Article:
|Simple Question: Why a Proa?|
The unique weight-distribution characteristics of the Pacific proa with the main hull to leeward and
smaller, lighter hull to weather, give it the
longest possible waterline for any given weight and rig!
Compared to similar catamarans, trimarans, and monohulls, the Pacific proa configuration stretches the same materials, rig and associated costs into a sailboat that is 64% longer!!!
The typical Pacific proa rig would be considered conservative in sail area for other boats the same length, yet is adequate for routine high speeds, occasionally on a single hull flying the small ama to weather.
For example, this 21 meter (69 feet) design has accommodation, displacement, sail area and cost very similar to the
Venezia 42, Catana 43 or F-41 catamarans.
For blue water cruising, the extra twenty-seven feet of waterline(!) on the main hull of the Pacific proa handles 75% to 100% of vessel displacement with ease, resulting in a swifter and more seaworthy sailing yacht.
"You need a precise amount of righting moment for a given rig and wind conditions and a precise amount of power to drive a given hull shape at a given speed. Cruising catamarans normally have loads of extra righting moment to spare. It makes more sense to me to reduce the size, windage and weight of the weather hull to the minimum actually necessary while extending the length of the leeward (main) hull for higher length/beam ratio and prismatic coefficient (required to compensate for the double ended proa hull which is a distinct departure from most cruising cats that have broad, beamy transoms to reduce pitching and carry the displacement)."
|What keeps it from tipping over?|
It takes some skill and effort to fly the ama, it doesn't usually happen by accident. Careful steering and sail trim are then essential, of course. Even so, distractions or wind gusts can and will happen. Suffering a knockdown when sailing at speed isn't such a big deal as the boat settles easily into a position of increasing stability between 45 and 60 degrees of heel. Simply easing the mainsheet drops the ama back in the water.
45 degrees of heel
The "leeward pod" is designed to prevent the yacht from heeling over too far, providing additional buoyancy beyond thirty-five degrees of heel. If the yacht is knocked over to a sixty degree angle of heel, it becomes as difficult to tip further as it originally was when the ama was in the water, so soon falls back "on its feet"!
The height of the pod is a critical factor in maximizing stability because at high degrees of heel, the pod becomes the leeward hull (CB) while the boat's center of gravity (CG, ~7.5 tons) hangs out to windward (~7 feet?), below the mast - ~104K ft-lbs of reserve righting moment.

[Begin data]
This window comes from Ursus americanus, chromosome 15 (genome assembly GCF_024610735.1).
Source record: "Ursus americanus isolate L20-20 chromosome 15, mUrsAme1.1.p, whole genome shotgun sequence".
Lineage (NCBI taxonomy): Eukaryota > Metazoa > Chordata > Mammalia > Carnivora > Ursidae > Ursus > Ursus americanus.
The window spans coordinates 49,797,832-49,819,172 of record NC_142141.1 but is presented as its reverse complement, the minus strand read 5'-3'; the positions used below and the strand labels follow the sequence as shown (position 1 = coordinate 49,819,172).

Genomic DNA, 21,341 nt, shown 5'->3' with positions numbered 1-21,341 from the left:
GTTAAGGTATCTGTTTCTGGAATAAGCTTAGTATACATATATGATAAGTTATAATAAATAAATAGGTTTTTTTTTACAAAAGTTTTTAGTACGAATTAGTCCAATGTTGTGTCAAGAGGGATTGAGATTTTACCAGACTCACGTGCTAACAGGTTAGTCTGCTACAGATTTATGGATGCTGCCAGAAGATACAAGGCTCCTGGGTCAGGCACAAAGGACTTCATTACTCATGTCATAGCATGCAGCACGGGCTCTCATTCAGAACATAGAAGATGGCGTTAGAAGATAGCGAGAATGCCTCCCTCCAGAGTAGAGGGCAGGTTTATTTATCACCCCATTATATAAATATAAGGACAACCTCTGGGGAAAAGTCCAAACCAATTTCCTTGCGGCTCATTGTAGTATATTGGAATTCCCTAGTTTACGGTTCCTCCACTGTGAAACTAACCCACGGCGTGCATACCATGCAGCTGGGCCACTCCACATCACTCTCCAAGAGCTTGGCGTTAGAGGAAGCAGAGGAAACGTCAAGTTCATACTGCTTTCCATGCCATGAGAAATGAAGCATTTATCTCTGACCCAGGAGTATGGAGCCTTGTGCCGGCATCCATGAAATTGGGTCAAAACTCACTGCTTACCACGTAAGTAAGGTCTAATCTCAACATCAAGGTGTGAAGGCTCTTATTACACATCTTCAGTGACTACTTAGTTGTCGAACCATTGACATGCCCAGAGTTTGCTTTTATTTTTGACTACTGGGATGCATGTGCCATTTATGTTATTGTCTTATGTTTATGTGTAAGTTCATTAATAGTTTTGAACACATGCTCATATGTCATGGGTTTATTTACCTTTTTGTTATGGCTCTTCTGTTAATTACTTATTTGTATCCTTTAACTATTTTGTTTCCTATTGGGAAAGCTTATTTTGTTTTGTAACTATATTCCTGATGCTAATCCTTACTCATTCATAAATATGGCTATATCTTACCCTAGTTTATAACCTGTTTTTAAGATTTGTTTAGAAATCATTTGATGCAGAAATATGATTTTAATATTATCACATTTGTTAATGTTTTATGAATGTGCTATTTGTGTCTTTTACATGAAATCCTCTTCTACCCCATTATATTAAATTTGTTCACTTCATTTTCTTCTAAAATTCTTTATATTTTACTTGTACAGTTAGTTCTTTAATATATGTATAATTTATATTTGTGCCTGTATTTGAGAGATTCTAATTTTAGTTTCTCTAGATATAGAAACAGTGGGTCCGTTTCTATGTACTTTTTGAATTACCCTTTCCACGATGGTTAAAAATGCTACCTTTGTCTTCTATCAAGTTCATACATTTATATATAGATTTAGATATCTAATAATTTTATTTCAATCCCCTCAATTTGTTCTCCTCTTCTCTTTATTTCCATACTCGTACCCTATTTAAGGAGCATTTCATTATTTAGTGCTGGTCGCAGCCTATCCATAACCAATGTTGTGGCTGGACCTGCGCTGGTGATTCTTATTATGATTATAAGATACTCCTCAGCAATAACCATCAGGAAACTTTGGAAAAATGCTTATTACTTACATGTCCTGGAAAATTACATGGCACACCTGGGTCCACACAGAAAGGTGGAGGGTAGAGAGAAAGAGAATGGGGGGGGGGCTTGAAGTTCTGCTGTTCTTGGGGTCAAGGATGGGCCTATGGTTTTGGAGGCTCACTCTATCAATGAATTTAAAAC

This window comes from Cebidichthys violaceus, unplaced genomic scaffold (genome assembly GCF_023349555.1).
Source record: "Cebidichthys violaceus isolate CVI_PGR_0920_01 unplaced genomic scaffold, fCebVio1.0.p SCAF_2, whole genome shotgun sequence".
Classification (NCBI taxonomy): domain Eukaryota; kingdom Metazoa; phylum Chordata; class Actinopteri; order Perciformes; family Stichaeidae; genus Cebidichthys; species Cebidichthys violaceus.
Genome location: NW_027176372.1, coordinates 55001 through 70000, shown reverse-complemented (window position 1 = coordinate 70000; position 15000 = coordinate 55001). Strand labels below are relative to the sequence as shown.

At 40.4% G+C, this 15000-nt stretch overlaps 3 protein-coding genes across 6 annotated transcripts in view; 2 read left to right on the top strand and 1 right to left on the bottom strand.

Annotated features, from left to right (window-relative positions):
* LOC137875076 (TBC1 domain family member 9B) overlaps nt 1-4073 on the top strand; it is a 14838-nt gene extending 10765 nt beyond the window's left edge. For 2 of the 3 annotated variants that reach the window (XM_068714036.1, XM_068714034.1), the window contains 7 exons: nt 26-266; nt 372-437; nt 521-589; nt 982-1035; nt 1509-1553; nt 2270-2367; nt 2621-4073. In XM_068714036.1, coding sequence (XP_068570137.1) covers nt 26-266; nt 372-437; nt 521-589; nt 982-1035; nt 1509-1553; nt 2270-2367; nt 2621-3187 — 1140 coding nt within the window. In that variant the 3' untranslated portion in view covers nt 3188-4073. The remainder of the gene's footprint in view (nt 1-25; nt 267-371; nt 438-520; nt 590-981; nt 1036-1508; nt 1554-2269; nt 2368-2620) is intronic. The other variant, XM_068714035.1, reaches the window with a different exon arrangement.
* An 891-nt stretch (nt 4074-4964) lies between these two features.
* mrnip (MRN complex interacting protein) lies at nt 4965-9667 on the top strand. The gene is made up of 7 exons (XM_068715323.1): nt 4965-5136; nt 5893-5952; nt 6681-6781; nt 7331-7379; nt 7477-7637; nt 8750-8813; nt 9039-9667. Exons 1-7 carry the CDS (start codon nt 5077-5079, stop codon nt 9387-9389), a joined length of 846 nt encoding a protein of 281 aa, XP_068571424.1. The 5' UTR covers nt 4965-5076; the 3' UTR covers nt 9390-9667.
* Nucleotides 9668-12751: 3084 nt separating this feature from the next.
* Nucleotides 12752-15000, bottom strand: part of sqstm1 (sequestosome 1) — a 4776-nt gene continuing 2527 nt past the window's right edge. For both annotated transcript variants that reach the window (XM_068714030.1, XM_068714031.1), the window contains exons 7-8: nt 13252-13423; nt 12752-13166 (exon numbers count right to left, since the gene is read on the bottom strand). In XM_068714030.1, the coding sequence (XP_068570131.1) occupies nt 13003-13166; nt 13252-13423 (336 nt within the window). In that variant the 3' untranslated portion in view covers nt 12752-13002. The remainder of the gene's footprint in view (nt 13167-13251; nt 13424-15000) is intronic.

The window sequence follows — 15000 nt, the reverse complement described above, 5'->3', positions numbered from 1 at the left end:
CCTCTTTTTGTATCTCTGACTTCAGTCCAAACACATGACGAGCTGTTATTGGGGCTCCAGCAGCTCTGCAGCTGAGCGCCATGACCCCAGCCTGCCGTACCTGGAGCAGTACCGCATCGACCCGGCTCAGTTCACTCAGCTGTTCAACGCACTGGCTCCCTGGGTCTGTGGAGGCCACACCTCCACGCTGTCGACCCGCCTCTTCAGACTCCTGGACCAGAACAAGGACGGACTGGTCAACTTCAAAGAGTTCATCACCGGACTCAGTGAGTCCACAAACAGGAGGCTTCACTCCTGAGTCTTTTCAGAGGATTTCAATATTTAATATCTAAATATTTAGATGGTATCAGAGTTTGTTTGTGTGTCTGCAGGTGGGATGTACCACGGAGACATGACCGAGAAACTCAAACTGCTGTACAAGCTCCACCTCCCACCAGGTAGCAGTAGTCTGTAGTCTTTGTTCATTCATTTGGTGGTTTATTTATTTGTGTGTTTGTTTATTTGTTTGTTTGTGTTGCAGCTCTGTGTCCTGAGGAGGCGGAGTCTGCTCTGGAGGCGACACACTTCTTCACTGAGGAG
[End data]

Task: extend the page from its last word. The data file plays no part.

In other words, the closer the proa comes to 90 degrees of heel, the more critical is the horizontal position of CG, relative to the pod's CB. The greater that separation (at 90 degrees), the greater the safety factor. This absolutely depends on a low CG relative to the pod's CB when the boat is horizontal.
A graceful pod shape that settles into the water easily, surfs well and carries full displacement at maximum heeling angles(!) are some of the details.
|Why not keep the heavy hull to windward?|
That approach was used by Dick Newick on Cheers and advocated by Joseph Norwood and others.
Marshall Islands Proa
Hawaiian Sailing Canoes
Having "weight to leeward" (WTL) in the big hull and ~30% displacement or less in the windward hull ("flying hull", outrigger or "log") is precisely what defines a "Pacific proa" and gives it certain specific characteristics that are not obtained when 50% or more of the weight is in the windward hull (WTW). So much so that it's not accurate to claim the same benefits for both WTW and WTL proas.
The higher righting moment of a WTW proa is useful only in heavy air and then only to the point the leeward bow isn't driven under. Water ballast can add righting moment to a WTL proa when needed, and then only as much as needed. A fair comparison between WTL vs. WTW proas would use boats of the same weight/cost, including rig, and measure performance over a wide range of conditions. “Same weight/cost” also implies building methods and designs suitable and proven for offshore conditions.
Some believe very firmly that a cruising multihull should never fly a hull and for a proa, that means carrying the heavy hull to windward. There are several answers to this:
|How does a Proa compare to a Catamaran?|
|See separate page for discussion of Proa compared to Catamaran|
|Also: Jim Antrim, Naval Architect|
Links to other Proa Web Sites